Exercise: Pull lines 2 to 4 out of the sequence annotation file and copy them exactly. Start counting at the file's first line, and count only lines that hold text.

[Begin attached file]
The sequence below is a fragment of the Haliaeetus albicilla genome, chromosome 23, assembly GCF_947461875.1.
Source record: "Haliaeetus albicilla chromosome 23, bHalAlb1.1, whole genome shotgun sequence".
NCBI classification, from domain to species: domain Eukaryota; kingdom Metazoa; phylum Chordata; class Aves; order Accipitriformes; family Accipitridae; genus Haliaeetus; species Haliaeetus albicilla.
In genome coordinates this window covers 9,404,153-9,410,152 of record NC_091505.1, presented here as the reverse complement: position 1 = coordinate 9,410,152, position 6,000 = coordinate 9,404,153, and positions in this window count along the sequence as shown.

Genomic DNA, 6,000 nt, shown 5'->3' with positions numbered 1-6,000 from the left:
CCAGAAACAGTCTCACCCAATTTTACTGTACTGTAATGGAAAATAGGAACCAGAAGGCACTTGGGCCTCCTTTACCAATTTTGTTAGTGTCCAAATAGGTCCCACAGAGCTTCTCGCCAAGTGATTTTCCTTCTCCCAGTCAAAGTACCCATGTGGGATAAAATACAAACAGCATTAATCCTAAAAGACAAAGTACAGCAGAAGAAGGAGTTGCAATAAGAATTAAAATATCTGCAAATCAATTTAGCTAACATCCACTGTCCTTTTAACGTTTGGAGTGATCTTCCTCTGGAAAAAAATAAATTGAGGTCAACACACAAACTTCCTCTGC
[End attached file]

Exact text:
Source record: "Haliaeetus albicilla chromosome 23, bHalAlb1.1, whole genome shotgun sequence".
NCBI classification, from domain to species: domain Eukaryota; kingdom Metazoa; phylum Chordata; class Aves; order Accipitriformes; family Accipitridae; genus Haliaeetus; species Haliaeetus albicilla.
In genome coordinates this window covers 9,404,153-9,410,152 of record NC_091505.1, presented here as the reverse complement: position 1 = coordinate 9,410,152, position 6,000 = coordinate 9,404,153, and positions in this window count along the sequence as shown.